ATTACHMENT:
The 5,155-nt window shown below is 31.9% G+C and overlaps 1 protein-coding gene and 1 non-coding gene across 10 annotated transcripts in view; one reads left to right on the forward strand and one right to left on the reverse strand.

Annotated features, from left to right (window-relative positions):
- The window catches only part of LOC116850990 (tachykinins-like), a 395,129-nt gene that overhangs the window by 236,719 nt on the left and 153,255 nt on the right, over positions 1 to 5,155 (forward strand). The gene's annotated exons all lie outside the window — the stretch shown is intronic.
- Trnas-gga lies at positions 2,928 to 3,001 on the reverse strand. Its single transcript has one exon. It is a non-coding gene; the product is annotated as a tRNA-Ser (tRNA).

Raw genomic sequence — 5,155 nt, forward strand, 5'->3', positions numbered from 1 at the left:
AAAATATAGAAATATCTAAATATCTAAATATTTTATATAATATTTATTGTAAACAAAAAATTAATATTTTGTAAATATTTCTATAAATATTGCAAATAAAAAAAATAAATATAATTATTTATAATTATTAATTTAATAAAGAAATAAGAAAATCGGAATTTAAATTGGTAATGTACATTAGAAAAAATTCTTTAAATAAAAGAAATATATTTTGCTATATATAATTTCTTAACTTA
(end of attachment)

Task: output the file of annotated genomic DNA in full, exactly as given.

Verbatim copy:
The 5,155-nt window shown below is 31.9% G+C and overlaps 1 protein-coding gene and 1 non-coding gene across 10 annotated transcripts in view; one reads left to right on the forward strand and one right to left on the reverse strand.

Annotated features, from left to right (window-relative positions):
- The window catches only part of LOC116850990 (tachykinins-like), a 395,129-nt gene that overhangs the window by 236,719 nt on the left and 153,255 nt on the right, over positions 1 to 5,155 (forward strand). The gene's annotated exons all lie outside the window — the stretch shown is intronic.
- Trnas-gga lies at positions 2,928 to 3,001 on the reverse strand. Its single transcript has one exon. It is a non-coding gene; the product is annotated as a tRNA-Ser (tRNA).

Raw genomic sequence — 5,155 nt, forward strand, 5'->3', positions numbered from 1 at the left:
AAAATATAGAAATATCTAAATATCTAAATATTTTATATAATATTTATTGTAAACAAAAAATTAATATTTTGTAAATATTTCTATAAATATTGCAAATAAAAAAAATAAATATAATTATTTATAATTATTAATTTAATAAAGAAATAAGAAAATCGGAATTTAAATTGGTAATGTACATTAGAAAAAATTCTTTAAATAAAAGAAATATATTTTGCTATATATAATTTCTTAACTTA